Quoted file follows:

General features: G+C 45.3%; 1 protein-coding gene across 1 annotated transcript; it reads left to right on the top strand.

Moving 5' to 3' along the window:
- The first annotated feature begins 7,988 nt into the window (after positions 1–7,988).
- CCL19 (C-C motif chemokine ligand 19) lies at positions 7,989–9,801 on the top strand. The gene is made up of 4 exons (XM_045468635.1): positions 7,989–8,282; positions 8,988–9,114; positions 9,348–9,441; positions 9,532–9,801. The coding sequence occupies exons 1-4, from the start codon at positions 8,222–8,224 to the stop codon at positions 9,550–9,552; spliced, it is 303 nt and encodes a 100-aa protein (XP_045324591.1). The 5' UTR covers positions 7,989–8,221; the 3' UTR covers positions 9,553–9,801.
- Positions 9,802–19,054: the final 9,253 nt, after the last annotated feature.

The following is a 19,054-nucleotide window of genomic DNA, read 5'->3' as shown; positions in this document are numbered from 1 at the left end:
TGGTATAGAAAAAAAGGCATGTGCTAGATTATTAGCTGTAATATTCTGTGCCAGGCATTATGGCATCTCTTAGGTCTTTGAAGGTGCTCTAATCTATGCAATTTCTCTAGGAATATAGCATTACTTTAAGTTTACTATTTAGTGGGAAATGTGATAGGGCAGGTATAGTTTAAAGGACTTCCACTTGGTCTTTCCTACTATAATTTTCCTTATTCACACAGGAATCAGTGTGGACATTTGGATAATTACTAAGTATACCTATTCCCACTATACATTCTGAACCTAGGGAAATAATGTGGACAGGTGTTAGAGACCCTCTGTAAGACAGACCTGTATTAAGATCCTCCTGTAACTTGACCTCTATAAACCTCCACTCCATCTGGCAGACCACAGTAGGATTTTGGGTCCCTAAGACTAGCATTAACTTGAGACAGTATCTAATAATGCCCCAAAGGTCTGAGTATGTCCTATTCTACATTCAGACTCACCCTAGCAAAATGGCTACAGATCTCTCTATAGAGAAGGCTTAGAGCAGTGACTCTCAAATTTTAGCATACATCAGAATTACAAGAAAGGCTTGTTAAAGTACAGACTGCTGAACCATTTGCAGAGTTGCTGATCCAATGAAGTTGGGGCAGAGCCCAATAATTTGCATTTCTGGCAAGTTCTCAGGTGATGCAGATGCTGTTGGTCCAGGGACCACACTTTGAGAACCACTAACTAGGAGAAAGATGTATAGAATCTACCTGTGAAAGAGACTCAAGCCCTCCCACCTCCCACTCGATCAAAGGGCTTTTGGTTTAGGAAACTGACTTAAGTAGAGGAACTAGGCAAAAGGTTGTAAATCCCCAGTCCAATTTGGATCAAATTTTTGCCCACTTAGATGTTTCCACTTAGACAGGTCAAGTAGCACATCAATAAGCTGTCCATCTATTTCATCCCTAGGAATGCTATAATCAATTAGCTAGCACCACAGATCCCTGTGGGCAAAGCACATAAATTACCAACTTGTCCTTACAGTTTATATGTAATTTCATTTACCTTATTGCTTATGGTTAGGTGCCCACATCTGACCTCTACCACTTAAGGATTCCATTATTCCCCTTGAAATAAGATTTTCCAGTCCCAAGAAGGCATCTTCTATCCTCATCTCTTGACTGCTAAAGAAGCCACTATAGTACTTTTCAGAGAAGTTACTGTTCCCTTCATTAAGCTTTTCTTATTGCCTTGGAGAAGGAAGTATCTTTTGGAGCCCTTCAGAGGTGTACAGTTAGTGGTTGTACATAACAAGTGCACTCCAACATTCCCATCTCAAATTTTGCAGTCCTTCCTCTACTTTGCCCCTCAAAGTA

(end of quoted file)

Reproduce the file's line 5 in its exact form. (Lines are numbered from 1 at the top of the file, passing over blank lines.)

- Positions 9,802–19,054: the final 9,253 nt, after the last annotated feature.